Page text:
Creativity In The Context Of Brand Management (Part 3)

This post is part of my paper ‘The Evolving Role of Creativity in Brand Management’. You can see the table of contents here. The previous parts touched on brand definitions, brand management paradigms, the challenges facing brand management, and how a systems theory based approach would mean for learning, planning and capabilities.

At the heart of a successful brand is a great product or service, backed by creatively designed and executed marketing.

(Kotler & Keller 2006, p.273) 

As Kotler and Keller put it, “creatively designed and executed marketing” is needed to build a successful brand. There are however, apart from the quote, no mentions or systematic definitions of creativity in Kotler (2006), Keller (1998), or as an example for a German textbook Schweiger & Schrattenecker (2009).

What does creativity mean in the context of designing and executing marketing? How can it be applied, what are its effects along the brand management process and what facilitates or hinders “creatively design and executed marketing”?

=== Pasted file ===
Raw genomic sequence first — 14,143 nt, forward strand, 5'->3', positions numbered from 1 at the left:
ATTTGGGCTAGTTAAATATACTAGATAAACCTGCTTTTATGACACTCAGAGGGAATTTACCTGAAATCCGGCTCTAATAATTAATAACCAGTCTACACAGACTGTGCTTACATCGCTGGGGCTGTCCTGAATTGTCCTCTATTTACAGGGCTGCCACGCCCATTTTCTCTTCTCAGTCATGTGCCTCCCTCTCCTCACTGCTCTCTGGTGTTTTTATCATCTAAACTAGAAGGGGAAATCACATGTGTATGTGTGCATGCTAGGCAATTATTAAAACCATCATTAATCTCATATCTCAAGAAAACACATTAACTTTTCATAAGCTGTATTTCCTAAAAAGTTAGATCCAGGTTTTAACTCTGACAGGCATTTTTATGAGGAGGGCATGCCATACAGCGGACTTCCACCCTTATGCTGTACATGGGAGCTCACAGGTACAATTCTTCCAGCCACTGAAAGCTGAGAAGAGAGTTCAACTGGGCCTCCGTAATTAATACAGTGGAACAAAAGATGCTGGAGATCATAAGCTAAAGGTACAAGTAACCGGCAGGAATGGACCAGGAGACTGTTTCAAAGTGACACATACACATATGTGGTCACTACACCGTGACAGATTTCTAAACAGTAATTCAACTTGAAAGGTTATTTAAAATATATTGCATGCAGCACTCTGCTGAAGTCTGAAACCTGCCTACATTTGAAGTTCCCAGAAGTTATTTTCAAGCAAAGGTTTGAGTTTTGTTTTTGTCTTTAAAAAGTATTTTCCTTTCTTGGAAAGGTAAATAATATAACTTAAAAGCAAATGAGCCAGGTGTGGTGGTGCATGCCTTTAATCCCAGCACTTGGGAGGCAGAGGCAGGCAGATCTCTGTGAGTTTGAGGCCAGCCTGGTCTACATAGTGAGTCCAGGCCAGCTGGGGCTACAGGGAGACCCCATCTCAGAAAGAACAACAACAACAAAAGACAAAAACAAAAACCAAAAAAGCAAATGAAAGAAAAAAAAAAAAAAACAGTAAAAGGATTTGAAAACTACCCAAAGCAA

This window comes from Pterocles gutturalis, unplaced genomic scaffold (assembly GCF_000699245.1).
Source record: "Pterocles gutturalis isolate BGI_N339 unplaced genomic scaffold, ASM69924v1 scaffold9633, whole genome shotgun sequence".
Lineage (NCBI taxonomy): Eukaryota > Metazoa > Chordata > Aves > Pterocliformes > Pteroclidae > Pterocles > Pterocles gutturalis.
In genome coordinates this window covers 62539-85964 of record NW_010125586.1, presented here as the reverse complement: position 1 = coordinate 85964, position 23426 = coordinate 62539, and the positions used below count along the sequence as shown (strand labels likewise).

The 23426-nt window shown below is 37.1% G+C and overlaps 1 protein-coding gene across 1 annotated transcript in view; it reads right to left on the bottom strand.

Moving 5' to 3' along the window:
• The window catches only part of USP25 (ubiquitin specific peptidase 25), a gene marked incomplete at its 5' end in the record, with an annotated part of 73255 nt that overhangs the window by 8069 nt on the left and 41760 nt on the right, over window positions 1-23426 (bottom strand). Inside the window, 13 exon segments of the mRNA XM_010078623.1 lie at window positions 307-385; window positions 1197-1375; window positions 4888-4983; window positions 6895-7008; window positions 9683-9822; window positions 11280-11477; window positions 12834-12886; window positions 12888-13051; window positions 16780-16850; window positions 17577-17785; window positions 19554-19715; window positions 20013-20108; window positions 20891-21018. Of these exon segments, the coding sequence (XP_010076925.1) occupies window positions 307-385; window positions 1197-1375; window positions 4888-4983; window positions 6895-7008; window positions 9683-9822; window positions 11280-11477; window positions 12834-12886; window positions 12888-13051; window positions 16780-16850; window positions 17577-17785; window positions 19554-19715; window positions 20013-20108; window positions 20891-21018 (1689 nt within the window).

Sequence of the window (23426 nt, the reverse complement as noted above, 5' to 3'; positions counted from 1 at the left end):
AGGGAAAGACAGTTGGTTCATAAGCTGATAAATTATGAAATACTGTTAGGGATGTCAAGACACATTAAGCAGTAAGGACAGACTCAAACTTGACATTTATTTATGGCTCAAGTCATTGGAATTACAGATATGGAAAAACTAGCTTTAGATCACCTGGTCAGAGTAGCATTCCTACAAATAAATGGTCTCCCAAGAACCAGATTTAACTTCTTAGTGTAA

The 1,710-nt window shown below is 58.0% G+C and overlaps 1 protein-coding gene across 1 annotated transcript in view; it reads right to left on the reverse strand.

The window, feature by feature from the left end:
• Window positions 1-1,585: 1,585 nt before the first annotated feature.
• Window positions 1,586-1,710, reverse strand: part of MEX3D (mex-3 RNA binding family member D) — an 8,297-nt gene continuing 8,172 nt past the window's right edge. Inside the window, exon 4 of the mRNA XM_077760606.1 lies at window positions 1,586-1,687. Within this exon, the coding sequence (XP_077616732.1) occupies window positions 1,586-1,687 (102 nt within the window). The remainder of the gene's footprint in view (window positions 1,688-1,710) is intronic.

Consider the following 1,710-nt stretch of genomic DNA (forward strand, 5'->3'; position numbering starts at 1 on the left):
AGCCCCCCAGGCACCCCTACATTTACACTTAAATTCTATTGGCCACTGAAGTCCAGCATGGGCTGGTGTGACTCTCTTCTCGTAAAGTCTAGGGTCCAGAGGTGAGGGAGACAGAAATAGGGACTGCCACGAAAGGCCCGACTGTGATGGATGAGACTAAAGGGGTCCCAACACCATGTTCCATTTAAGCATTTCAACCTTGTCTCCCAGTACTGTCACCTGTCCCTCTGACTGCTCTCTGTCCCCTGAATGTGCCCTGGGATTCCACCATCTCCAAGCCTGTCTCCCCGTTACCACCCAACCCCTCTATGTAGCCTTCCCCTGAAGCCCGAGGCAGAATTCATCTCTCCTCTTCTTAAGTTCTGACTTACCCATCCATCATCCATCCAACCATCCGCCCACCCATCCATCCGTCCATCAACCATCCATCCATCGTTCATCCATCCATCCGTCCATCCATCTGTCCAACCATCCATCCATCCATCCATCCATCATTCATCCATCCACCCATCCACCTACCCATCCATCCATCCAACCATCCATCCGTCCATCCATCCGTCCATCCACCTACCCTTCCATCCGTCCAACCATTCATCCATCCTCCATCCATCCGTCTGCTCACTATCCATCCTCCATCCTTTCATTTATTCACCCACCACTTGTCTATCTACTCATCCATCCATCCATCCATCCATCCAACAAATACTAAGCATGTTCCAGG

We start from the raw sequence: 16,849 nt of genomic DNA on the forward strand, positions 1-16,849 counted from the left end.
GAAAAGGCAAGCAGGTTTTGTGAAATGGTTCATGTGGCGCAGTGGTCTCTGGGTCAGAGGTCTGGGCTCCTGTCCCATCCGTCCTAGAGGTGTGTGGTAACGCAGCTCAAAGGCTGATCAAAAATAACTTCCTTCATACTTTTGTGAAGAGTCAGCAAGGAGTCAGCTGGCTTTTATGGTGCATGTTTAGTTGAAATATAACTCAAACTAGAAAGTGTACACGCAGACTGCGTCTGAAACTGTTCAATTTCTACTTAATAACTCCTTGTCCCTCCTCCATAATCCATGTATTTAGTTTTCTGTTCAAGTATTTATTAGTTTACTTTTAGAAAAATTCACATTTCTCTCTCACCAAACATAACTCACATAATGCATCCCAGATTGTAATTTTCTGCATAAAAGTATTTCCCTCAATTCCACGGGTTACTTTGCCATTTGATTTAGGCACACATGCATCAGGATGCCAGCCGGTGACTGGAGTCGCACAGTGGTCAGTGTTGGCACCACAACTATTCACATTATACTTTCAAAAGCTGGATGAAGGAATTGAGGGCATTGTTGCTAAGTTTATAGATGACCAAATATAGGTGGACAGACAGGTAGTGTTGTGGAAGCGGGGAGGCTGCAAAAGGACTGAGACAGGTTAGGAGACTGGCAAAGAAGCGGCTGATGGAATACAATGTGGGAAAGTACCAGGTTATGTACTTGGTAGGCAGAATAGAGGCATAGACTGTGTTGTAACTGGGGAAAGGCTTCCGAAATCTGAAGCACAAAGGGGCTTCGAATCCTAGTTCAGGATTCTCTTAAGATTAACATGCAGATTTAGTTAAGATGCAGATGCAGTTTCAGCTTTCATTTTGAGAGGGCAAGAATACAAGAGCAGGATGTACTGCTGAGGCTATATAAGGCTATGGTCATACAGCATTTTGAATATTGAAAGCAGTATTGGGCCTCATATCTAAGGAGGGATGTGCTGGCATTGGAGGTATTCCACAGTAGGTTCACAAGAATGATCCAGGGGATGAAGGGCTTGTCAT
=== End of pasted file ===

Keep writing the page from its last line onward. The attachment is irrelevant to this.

While creativity has always been a topic of heated debate in the advertising discourse, advertising is only a part of brand management. The following chapters therefore suggest a categorisation of different types of perspectives on creativity in brand management and try to give an overview of the debate and research in each of the different fields. 

3.1 What Is Creativity? 

Before looking into aspects of creativity in brand management, its general meaning should be defined. However, according to Schmidt (1988, p.35 qtd. in Zurstiege 2005, p.181) creativity is a notoriously universally used and notoriously vaguely defined expression, that has seen so many meanings that Zurstiege (2005, p.182) calls the quest to find out about what creativity is a hopeless endeavour. This however, would leave the meaning of a widely used concept in business practice to changing fads and fashions and may also leave valuable insights untouched. Therefore, it is tried here to find a definition or at least a useful conceptualisation of creativity.